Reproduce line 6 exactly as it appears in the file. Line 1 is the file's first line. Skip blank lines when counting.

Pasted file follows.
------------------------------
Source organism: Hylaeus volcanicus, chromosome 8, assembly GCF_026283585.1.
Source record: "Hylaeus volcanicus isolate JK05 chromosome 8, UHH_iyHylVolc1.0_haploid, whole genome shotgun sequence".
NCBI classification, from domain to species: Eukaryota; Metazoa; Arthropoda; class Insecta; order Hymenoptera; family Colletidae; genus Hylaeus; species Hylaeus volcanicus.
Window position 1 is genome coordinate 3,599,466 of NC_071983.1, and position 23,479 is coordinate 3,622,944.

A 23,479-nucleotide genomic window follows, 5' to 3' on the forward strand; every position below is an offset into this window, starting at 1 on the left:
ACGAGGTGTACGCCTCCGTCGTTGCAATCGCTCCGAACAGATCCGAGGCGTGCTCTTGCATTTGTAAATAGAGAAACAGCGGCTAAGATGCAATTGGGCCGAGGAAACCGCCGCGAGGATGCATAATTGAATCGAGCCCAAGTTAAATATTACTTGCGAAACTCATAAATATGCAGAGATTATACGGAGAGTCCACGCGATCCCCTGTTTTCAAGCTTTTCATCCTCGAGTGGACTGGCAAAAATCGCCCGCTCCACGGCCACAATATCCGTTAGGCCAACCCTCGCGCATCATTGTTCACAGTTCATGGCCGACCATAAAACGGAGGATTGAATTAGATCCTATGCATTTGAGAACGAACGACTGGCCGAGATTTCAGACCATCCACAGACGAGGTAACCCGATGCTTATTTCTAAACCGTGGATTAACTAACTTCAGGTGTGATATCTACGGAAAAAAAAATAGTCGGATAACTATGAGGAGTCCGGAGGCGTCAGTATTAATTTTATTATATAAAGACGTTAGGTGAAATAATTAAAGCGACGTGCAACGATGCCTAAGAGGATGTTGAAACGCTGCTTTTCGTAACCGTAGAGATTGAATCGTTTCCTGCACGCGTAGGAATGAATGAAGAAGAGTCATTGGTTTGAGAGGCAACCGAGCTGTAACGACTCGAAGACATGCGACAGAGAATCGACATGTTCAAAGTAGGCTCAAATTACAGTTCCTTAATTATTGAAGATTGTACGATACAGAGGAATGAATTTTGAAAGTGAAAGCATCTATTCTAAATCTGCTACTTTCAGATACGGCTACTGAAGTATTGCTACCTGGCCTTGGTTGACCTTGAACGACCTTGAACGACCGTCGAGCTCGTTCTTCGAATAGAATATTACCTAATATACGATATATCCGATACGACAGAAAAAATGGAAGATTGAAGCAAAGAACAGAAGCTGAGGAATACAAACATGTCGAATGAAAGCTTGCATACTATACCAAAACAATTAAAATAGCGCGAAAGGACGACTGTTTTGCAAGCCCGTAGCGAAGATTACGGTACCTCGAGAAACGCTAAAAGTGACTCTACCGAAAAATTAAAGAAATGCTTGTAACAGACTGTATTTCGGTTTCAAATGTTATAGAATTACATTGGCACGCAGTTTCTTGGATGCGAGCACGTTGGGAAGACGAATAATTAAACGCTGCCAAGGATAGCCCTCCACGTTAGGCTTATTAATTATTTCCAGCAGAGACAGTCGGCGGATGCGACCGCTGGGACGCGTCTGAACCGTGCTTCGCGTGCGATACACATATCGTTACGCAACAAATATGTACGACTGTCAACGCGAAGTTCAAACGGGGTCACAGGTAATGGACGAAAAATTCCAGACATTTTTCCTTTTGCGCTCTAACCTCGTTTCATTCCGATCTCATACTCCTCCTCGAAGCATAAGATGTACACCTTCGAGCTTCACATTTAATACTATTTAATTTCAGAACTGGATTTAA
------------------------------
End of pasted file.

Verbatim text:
ACGAGGTGTACGCCTCCGTCGTTGCAATCGCTCCGAACAGATCCGAGGCGTGCTCTTGCATTTGTAAATAGAGAAACAGCGGCTAAGATGCAATTGGGCCGAGGAAACCGCCGCGAGGATGCATAATTGAATCGAGCCCAAGTTAAATATTACTTGCGAAACTCATAAATATGCAGAGATTATACGGAGAGTCCACGCGATCCCCTGTTTTCAAGCTTTTCATCCTCGAGTGGACTGGCAAAAATCGCCCGCTCCACGGCCACAATATCCGTTAGGCCAACCCTCGCGCATCATTGTTCACAGTTCATGGCCGACCATAAAACGGAGGATTGAATTAGATCCTATGCATTTGAGAACGAACGACTGGCCGAGATTTCAGACCATCCACAGACGAGGTAACCCGATGCTTATTTCTAAACCGTGGATTAACTAACTTCAGGTGTGATATCTACGGAAAAAAAAATAGTCGGATAACTATGAGGAGTCCGGAGGCGTCAGTATTAATTTTATTATATAAAGACGTTAGGTGAAATAATTAAAGCGACGTGCAACGATGCCTAAGAGGATGTTGAAACGCTGCTTTTCGTAACCGTAGAGATTGAATCGTTTCCTGCACGCGTAGGAATGAATGAAGAAGAGTCATTGGTTTGAGAGGCAACCGAGCTGTAACGACTCGAAGACATGCGACAGAGAATCGACATGTTCAAAGTAGGCTCAAATTACAGTTCCTTAATTATTGAAGATTGTACGATACAGAGGAATGAATTTTGAAAGTGAAAGCATCTATTCTAAATCTGCTACTTTCAGATACGGCTACTGAAGTATTGCTACCTGGCCTTGGTTGACCTTGAACGACCTTGAACGACCGTCGAGCTCGTTCTTCGAATAGAATATTACCTAATATACGATATATCCGATACGACAGAAAAAATGGAAGATTGAAGCAAAGAACAGAAGCTGAGGAATACAAACATGTCGAATGAAAGCTTGCATACTATACCAAAACAATTAAAATAGCGCGAAAGGACGACTGTTTTGCAAGCCCGTAGCGAAGATTACGGTACCTCGAGAAACGCTAAAAGTGACTCTACCGAAAAATTAAAGAAATGCTTGTAACAGACTGTATTTCGGTTTCAAATGTTATAGAATTACATTGGCACGCAGTTTCTTGGATGCGAGCACGTTGGGAAGACGAATAATTAAACGCTGCCAAGGATAGCCCTCCACGTTAGGCTTATTAATTATTTCCAGCAGAGACAGTCGGCGGATGCGACCGCTGGGACGCGTCTGAACCGTGCTTCGCGTGCGATACACATATCGTTACGCAACAAATATGTACGACTGTCAACGCGAAGTTCAAACGGGGTCACAGGTAATGGACGAAAAATTCCAGACATTTTTCCTTTTGCGCTCTAACCTCGTTTCATTCCGATCTCATACTCCTCCTCGAAGCATAAGATGTACACCTTCGAGCTTCACATTTAATACTATTTAATTTCAGAACTGGATTTAA